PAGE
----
It’s been noted before that the culture inside California tech companies is highly supportive of marijuana use, with on-the-job drug testing extremely rare

Google Quietly Giving Aid To Marijuana Activists

20130630-094700.jpgFile photo of a man smoking a marijuana joint. Silicon Valley tech giants are quietly helping out a Michigan medical cannabis advocacy with in-kind grants. (AP Photo/Nelson Antoine)

Cancer patients who Google the words “chemotherapy nausea” today get a host of advertisements for treatment, including pills, skin patches and folk remedies used to prevent vomiting. Next month, however, the same search will turn up an ad for something a bit more controversial: medical marijuana.

The change comes courtesy of the charitable unit of Google, which last week gifted a Michigan medical marijuana advocacy group $120,000 worth of its services. As part of the grant, the group, Michigan Compassion, will be able to promote medical marijuana use through Google’s popular AdWords platform — the plain-text advertisements that pop up to the right side of any given search result.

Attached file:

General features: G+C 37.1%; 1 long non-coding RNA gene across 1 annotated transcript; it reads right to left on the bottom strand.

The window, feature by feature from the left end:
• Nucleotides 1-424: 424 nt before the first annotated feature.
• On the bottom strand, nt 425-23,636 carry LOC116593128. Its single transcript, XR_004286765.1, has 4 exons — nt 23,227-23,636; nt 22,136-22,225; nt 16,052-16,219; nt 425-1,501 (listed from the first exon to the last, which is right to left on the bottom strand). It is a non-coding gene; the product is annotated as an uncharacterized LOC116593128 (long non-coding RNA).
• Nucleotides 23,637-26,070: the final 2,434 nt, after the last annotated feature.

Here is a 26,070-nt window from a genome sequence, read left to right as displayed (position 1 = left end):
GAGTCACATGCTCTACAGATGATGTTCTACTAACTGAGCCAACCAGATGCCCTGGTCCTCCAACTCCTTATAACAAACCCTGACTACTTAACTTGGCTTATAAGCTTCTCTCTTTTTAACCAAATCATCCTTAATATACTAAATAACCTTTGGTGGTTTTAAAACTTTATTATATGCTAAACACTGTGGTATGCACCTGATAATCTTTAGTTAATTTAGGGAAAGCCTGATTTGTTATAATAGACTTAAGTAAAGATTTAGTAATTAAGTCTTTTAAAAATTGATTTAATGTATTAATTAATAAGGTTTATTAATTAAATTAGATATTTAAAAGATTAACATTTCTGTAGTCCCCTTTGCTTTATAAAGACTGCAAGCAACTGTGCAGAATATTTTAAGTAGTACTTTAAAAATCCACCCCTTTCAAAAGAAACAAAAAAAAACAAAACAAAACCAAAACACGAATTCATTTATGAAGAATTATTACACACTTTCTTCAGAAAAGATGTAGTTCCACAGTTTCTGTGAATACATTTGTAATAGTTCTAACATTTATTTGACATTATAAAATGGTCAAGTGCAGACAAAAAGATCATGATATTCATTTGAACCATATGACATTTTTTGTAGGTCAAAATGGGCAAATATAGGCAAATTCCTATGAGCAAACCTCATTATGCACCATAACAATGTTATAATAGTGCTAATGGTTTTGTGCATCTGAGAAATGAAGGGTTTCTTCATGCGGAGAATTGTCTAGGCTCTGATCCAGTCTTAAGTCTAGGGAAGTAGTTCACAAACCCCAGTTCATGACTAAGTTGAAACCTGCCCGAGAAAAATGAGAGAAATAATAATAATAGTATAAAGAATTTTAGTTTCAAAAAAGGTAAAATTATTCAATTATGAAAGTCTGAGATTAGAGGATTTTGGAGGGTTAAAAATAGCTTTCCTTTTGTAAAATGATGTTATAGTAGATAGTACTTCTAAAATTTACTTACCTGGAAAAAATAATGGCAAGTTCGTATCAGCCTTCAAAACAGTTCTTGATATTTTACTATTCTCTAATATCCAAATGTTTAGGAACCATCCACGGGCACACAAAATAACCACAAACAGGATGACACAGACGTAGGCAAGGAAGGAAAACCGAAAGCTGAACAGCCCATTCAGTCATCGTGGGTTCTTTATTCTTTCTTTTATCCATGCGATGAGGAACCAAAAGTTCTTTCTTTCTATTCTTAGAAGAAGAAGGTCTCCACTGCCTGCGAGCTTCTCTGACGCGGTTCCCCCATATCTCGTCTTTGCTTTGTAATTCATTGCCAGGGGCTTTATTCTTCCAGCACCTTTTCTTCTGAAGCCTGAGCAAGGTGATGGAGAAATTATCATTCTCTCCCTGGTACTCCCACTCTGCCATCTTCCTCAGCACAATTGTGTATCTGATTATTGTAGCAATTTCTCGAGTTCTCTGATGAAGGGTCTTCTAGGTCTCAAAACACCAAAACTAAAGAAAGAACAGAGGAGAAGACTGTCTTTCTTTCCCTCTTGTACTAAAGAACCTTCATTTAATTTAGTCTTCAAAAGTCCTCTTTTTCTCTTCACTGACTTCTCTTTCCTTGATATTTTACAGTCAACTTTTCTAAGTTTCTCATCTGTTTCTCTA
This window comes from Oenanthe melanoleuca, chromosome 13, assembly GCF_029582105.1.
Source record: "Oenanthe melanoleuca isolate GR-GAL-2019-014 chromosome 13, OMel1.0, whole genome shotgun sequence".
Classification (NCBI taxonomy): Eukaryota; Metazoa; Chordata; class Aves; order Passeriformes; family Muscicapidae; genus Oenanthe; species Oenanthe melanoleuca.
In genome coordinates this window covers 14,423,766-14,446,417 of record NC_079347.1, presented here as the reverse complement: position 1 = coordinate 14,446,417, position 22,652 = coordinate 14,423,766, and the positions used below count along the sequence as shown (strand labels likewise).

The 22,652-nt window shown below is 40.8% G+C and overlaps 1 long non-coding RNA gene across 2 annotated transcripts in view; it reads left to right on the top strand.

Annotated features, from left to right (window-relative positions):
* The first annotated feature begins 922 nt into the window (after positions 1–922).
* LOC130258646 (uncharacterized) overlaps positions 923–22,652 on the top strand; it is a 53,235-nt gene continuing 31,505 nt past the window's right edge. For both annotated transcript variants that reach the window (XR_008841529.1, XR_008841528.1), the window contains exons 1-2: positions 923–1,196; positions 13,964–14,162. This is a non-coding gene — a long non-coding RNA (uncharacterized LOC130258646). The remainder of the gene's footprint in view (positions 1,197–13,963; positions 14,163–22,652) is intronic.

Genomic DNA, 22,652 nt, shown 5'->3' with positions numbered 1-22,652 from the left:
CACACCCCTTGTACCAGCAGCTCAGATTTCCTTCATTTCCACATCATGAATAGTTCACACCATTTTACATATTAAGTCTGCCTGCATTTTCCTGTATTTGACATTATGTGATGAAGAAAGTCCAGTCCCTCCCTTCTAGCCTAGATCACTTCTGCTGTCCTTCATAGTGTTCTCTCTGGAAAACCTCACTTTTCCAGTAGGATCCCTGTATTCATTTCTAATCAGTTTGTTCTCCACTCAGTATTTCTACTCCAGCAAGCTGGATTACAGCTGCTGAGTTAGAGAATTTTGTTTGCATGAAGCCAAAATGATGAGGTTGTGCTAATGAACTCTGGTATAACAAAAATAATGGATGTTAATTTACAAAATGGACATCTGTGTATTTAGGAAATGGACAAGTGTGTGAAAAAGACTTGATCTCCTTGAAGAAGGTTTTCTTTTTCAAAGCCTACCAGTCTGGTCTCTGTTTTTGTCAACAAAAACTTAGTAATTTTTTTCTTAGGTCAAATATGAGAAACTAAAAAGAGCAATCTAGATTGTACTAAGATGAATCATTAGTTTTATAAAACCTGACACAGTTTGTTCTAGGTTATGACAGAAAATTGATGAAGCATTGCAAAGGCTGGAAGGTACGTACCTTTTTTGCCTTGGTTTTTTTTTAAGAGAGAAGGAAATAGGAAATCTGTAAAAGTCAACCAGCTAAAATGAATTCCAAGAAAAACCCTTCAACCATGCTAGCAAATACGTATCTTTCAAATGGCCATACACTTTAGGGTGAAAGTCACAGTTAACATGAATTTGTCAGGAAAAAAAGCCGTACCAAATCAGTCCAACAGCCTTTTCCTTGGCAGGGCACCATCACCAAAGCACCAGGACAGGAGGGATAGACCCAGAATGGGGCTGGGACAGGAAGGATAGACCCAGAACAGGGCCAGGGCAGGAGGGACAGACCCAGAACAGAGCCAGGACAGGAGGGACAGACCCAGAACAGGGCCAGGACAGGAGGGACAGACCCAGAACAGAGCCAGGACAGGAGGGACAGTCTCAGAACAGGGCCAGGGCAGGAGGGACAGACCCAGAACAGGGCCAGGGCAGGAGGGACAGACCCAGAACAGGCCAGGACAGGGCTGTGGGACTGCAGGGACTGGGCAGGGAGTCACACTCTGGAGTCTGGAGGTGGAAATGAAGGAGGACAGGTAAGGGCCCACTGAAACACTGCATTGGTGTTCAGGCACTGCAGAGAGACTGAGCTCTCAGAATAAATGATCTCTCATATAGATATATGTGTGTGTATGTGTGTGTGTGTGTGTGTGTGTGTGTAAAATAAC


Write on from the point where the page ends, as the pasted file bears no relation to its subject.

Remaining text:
Michigan Compassion does not sell marijuana but connects patients and growers, and it says the ads will appear alongside searches likely to be made by chemotherapy patients.

“The goal is to link the negative effects of chemotherapy and the positive effects of cannabis,” Amish Parikh, vice-president of Michigan Compassion, told The Huffington Post.

The ads’ value is small in the scheme of Google’s AdWords program, which brings in over $40 billion per year in revenue, but they represent a change for the Mountain View, Calif. firm, which has a strict policy against hosting ads for marijuana-related searches.